By LEE SCOTT
According to recent reports, the adoption and fostering of dogs has skyrocketed during the past few months.
Many people who had wanted dogs in the past, but could not have one because of their work schedule, decided this was the time since they were going to be home. The added benefit being they had a great excuse to get out at least three times a day to walk the dog.
Dogs do so many things now. They are service dogs, therapy dogs and even dogs that can sniff out some diseases. For me, dog owning has just been part of my life.
My current dog’s name is Brandy. There are many joys having her, but the best part are the conversations. I talk to her all the time. Some common questions to her are:
“Want to go out?”
“Ready for dinner?”
She seems to know what I mean all the time, because she gets up and wags her tail. I suppose it is the inflection in my voice.
But she also reacts to things like, “Do you know where I put my glasses?” and “I think it is hot in here, what do you think?”
These questions are met with a raised eyebrow, as if to ask, “Did you mention food?”
For the most part, our conversations are one-sided. I talk and she listens. She does not correct my English nor attempt to solve my problems. She just listens.
Occasionally she will fall asleep, but if I am eating anything, she is at full attention. She may be sleeping in the living room when I begin to peel a banana in the kitchen and suddenly, she is next to me and ready to listen to whatever I might want to discuss.
Like, “Oh, would you like a piece of my banana?”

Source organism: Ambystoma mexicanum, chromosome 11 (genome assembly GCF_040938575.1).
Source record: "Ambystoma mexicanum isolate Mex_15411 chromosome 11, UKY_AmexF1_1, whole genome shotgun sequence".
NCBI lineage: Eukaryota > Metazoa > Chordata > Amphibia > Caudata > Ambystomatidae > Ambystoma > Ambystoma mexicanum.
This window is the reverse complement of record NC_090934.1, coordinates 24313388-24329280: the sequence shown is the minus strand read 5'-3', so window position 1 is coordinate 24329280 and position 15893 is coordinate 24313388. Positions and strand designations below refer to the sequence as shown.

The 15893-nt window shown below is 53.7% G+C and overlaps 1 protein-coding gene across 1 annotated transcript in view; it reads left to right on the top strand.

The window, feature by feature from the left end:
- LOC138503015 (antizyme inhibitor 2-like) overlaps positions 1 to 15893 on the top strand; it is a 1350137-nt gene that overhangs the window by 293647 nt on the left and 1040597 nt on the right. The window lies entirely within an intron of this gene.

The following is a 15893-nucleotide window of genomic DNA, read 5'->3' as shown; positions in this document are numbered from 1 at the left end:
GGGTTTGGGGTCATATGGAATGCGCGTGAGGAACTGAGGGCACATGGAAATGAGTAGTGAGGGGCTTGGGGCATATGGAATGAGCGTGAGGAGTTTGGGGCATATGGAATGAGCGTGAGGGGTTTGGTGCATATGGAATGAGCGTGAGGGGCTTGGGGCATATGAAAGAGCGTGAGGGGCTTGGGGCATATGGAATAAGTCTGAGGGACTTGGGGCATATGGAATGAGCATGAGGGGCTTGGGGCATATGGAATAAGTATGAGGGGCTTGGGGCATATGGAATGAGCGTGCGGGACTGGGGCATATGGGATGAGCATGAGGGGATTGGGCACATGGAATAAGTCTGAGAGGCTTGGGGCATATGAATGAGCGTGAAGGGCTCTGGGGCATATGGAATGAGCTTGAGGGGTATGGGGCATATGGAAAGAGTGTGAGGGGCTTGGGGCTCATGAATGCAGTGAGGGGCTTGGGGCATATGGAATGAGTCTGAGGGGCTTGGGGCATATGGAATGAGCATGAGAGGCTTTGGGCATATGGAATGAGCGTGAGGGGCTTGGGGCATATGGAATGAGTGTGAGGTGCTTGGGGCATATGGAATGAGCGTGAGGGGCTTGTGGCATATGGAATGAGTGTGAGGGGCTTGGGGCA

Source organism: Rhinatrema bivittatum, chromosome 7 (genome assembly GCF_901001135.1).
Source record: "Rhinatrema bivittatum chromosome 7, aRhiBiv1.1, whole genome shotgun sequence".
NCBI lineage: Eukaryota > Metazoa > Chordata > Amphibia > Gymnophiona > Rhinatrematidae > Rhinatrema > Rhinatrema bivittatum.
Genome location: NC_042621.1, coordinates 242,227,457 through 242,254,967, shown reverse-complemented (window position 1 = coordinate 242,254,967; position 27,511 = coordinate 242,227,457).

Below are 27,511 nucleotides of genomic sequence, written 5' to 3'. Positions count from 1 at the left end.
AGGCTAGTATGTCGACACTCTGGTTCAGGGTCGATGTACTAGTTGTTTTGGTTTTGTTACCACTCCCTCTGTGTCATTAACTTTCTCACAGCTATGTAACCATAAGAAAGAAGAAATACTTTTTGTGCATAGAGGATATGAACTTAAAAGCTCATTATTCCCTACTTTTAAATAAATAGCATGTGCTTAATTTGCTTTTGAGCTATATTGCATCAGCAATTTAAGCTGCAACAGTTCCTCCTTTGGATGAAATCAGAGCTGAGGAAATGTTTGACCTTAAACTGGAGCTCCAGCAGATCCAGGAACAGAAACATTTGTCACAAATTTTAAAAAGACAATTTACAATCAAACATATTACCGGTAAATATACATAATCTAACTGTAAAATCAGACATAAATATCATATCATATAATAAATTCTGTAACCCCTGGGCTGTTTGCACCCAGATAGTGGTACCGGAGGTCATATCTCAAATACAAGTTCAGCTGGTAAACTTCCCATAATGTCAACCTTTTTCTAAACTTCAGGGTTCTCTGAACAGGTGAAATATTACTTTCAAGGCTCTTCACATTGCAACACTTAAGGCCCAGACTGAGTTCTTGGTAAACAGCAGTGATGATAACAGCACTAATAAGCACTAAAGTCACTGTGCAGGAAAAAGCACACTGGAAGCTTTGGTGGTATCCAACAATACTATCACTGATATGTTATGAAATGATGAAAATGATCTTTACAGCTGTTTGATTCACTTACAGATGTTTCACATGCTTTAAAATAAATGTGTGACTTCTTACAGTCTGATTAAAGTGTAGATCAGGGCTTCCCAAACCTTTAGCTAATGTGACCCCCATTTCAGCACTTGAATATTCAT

A recent conversation was unusually two-sided. I opened the refrigerator and there was no half-and-half for my coffee.
“Oh, my goodness, I forgot to buy half-and-half when I went to the store.” This was said with much regret and angst in my voice because I really like half-and-half in my coffee in the morning.”
“What?” She jumped up. “Did you say no dog food? You forgot to go to the store!”
As I wailed on about having to use milk instead of half-and-half, she became equally agitated.
Then I started to get her refrigerated dog food out and put it in her bowl. She started to wag her tail as if to say, “Oh Thank God! It was not my dog food.”
Yes, dogs are great companions and listeners. But be careful what you say to them. You never know what they hear, especially when in comes to food.
Lee Scott, award winning humor writer takes her “Walter Mitty” like persona and spins tales around everyday life. She enjoys boating, reading, and meeting people. Scott lives in Beaufort with her husband, JD, along with their dog Brandy. You can reach her at Lasshood@aol.com.